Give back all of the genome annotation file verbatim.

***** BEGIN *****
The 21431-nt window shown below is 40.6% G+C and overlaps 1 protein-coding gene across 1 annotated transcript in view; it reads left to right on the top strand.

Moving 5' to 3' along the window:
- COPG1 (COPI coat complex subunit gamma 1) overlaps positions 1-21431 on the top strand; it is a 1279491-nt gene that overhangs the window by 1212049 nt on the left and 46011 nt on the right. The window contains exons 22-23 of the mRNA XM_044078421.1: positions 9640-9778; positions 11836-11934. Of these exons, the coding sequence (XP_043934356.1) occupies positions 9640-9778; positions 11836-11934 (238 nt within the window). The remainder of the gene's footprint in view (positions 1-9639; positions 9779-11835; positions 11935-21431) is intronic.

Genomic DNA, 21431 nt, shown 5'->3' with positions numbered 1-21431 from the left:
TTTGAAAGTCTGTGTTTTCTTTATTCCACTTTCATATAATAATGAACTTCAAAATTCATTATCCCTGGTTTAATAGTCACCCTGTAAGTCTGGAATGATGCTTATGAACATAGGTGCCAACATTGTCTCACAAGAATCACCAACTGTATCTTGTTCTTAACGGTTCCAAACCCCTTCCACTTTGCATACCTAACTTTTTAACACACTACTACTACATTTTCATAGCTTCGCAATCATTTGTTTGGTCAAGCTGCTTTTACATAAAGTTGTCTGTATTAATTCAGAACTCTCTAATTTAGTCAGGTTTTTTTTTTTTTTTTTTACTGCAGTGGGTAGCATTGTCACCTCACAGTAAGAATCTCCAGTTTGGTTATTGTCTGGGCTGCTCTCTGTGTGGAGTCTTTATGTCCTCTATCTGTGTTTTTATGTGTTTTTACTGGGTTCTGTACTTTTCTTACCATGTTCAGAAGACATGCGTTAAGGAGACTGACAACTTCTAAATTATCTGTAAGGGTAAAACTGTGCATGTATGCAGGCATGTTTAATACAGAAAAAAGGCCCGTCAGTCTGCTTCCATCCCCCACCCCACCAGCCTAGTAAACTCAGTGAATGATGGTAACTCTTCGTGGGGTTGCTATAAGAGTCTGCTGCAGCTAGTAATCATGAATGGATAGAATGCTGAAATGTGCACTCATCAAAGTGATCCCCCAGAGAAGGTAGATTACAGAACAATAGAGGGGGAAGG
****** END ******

The 21431-nt window shown below is 40.6% G+C and overlaps 1 protein-coding gene across 1 annotated transcript in view; it reads left to right on the top strand.

Moving 5' to 3' along the window:
- COPG1 (COPI coat complex subunit gamma 1) overlaps positions 1-21431 on the top strand; it is a 1279491-nt gene that overhangs the window by 1212049 nt on the left and 46011 nt on the right. The window contains exons 22-23 of the mRNA XM_044078421.1: positions 9640-9778; positions 11836-11934. Of these exons, the coding sequence (XP_043934356.1) occupies positions 9640-9778; positions 11836-11934 (238 nt within the window). The remainder of the gene's footprint in view (positions 1-9639; positions 9779-11835; positions 11935-21431) is intronic.

Genomic DNA, 21431 nt, shown 5'->3' with positions numbered 1-21431 from the left:
TTTGAAAGTCTGTGTTTTCTTTATTCCACTTTCATATAATAATGAACTTCAAAATTCATTATCCCTGGTTTAATAGTCACCCTGTAAGTCTGGAATGATGCTTATGAACATAGGTGCCAACATTGTCTCACAAGAATCACCAACTGTATCTTGTTCTTAACGGTTCCAAACCCCTTCCACTTTGCATACCTAACTTTTTAACACACTACTACTACATTTTCATAGCTTCGCAATCATTTGTTTGGTCAAGCTGCTTTTACATAAAGTTGTCTGTATTAATTCAGAACTCTCTAATTTAGTCAGGTTTTTTTTTTTTTTTTTTACTGCAGTGGGTAGCATTGTCACCTCACAGTAAGAATCTCCAGTTTGGTTATTGTCTGGGCTGCTCTCTGTGTGGAGTCTTTATGTCCTCTATCTGTGTTTTTATGTGTTTTTACTGGGTTCTGTACTTTTCTTACCATGTTCAGAAGACATGCGTTAAGGAGACTGACAACTTCTAAATTATCTGTAAGGGTAAAACTGTGCATGTATGCAGGCATGTTTAATACAGAAAAAAGGCCCGTCAGTCTGCTTCCATCCCCCACCCCACCAGCCTAGTAAACTCAGTGAATGATGGTAACTCTTCGTGGGGTTGCTATAAGAGTCTGCTGCAGCTAGTAATCATGAATGGATAGAATGCTGAAATGTGCACTCATCAAAGTGATCCCCCAGAGAAGGTAGATTACAGAACAATAGAGGGGGAAGG